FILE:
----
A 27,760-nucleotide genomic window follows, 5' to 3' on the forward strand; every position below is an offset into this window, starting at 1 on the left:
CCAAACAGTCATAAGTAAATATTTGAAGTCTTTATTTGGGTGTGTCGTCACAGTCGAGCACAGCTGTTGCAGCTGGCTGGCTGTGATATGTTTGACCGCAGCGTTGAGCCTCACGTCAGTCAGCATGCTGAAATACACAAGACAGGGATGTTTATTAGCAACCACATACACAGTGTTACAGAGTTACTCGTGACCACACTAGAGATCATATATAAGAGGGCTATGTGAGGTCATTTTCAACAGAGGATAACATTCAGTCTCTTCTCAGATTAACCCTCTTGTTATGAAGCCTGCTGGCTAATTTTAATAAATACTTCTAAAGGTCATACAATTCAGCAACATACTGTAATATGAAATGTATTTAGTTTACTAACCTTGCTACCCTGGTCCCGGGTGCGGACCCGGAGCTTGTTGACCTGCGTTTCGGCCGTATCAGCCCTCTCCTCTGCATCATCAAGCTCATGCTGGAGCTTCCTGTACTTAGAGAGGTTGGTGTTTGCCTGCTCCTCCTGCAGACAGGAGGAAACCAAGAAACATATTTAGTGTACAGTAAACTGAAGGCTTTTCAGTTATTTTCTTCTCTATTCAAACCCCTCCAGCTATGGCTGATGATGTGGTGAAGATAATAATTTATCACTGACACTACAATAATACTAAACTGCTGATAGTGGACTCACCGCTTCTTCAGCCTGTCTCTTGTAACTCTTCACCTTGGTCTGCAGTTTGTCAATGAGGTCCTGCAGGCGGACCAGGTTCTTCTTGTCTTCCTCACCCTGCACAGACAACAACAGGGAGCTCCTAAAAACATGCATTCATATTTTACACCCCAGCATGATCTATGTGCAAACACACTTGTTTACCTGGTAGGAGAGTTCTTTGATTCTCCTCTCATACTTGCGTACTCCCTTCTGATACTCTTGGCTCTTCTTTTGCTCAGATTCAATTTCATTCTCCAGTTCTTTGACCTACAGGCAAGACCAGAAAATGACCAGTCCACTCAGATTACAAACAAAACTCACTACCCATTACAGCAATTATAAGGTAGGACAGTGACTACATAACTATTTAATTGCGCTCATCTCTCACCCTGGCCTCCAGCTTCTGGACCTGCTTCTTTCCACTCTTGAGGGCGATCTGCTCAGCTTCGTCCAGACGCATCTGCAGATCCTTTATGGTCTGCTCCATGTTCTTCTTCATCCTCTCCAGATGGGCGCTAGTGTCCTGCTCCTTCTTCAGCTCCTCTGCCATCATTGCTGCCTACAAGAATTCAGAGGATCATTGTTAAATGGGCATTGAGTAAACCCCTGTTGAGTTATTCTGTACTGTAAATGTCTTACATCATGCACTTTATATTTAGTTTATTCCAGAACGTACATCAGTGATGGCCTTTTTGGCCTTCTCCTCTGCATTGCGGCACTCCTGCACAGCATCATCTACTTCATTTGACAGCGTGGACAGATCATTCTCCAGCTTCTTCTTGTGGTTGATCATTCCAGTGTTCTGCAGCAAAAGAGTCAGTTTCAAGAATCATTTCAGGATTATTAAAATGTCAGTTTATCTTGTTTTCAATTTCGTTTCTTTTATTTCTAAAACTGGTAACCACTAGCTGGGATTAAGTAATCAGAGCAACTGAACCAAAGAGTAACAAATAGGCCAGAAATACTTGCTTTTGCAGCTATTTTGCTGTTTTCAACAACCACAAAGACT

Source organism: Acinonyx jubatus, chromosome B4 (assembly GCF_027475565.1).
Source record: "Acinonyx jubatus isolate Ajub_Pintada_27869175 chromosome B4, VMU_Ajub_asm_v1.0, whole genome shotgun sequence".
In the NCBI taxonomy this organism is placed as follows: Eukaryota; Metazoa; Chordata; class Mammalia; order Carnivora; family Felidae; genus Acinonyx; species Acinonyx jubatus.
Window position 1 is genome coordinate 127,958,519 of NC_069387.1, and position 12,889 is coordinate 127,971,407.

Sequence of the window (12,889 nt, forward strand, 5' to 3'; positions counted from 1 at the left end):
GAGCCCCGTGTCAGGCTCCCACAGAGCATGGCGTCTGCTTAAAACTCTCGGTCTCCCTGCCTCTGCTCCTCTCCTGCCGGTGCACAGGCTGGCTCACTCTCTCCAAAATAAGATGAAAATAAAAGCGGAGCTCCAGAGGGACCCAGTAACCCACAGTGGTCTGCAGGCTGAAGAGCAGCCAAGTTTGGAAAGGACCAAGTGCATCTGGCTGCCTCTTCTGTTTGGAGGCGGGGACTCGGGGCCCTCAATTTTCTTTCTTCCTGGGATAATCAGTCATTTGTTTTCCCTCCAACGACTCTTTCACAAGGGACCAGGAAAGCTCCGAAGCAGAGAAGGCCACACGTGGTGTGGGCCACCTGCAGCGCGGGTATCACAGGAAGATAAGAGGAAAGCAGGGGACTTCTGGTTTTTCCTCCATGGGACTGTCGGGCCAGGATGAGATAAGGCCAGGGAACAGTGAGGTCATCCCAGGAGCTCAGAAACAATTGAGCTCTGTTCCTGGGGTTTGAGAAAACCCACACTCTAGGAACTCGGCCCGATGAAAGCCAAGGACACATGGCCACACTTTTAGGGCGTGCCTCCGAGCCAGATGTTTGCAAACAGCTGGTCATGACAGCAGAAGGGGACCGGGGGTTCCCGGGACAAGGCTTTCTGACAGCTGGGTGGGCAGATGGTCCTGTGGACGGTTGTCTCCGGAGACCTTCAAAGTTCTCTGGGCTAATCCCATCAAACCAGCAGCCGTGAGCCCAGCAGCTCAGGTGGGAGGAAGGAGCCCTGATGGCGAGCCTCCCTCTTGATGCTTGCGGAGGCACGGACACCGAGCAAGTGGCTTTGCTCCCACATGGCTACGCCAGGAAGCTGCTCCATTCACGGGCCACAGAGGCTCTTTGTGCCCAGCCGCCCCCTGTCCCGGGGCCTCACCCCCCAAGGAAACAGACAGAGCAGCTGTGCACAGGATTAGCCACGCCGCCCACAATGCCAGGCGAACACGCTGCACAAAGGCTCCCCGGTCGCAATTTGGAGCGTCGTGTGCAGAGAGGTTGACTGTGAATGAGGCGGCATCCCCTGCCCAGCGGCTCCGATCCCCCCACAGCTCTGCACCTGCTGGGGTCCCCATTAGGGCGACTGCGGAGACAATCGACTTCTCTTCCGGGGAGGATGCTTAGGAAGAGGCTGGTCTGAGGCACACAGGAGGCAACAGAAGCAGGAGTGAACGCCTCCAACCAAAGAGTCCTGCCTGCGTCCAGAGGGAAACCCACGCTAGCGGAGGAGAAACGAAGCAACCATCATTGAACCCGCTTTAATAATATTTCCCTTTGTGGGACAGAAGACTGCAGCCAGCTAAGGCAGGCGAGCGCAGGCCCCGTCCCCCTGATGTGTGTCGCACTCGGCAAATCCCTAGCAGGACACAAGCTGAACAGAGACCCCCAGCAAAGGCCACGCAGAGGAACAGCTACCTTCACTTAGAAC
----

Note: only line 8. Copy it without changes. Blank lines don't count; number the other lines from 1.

GAGCCCCGTGTCAGGCTCCCACAGAGCATGGCGTCTGCTTAAAACTCTCGGTCTCCCTGCCTCTGCTCCTCTCCTGCCGGTGCACAGGCTGGCTCACTCTCTCCAAAATAAGATGAAAATAAAAGCGGAGCTCCAGAGGGACCCAGTAACCCACAGTGGTCTGCAGGCTGAAGAGCAGCCAAGTTTGGAAAGGACCAAGTGCATCTGGCTGCCTCTTCTGTTTGGAGGCGGGGACTCGGGGCCCTCAATTTTCTTTCTTCCTGGGATAATCAGTCATTTGTTTTCCCTCCAACGACTCTTTCACAAGGGACCAGGAAAGCTCCGAAGCAGAGAAGGCCACACGTGGTGTGGGCCACCTGCAGCGCGGGTATCACAGGAAGATAAGAGGAAAGCAGGGGACTTCTGGTTTTTCCTCCATGGGACTGTCGGGCCAGGATGAGATAAGGCCAGGGAACAGTGAGGTCATCCCAGGAGCTCAGAAACAATTGAGCTCTGTTCCTGGGGTTTGAGAAAACCCACACTCTAGGAACTCGGCCCGATGAAAGCCAAGGACACATGGCCACACTTTTAGGGCGTGCCTCCGAGCCAGATGTTTGCAAACAGCTGGTCATGACAGCAGAAGGGGACCGGGGGTTCCCGGGACAAGGCTTTCTGACAGCTGGGTGGGCAGATGGTCCTGTGGACGGTTGTCTCCGGAGACCTTCAAAGTTCTCTGGGCTAATCCCATCAAACCAGCAGCCGTGAGCCCAGCAGCTCAGGTGGGAGGAAGGAGCCCTGATGGCGAGCCTCCCTCTTGATGCTTGCGGAGGCACGGACACCGAGCAAGTGGCTTTGCTCCCACATGGCTACGCCAGGAAGCTGCTCCATTCACGGGCCACAGAGGCTCTTTGTGCCCAGCCGCCCCCTGTCCCGGGGCCTCACCCCCCAAGGAAACAGACAGAGCAGCTGTGCACAGGATTAGCCACGCCGCCCACAATGCCAGGCGAACACGCTGCACAAAGGCTCCCCGGTCGCAATTTGGAGCGTCGTGTGCAGAGAGGTTGACTGTGAATGAGGCGGCATCCCCTGCCCAGCGGCTCCGATCCCCCCACAGCTCTGCACCTGCTGGGGTCCCCATTAGGGCGACTGCGGAGACAATCGACTTCTCTTCCGGGGAGGATGCTTAGGAAGAGGCTGGTCTGAGGCACACAGGAGGCAACAGAAGCAGGAGTGAACGCCTCCAACCAAAGAGTCCTGCCTGCGTCCAGAGGGAAACCCACGCTAGCGGAGGAGAAACGAAGCAACCATCATTGAACCCGCTTTAATAATATTTCCCTTTGTGGGACAGAAGACTGCAGCCAGCTAAGGCAGGCGAGCGCAGGCCCCGTCCCCCTGATGTGTGTCGCACTCGGCAAATCCCTAGCAGGACACAAGCTGAACAGAGACCCCCAGCAAAGGCCACGCAGAGGAACAGCTACCTTCACTTAGAAC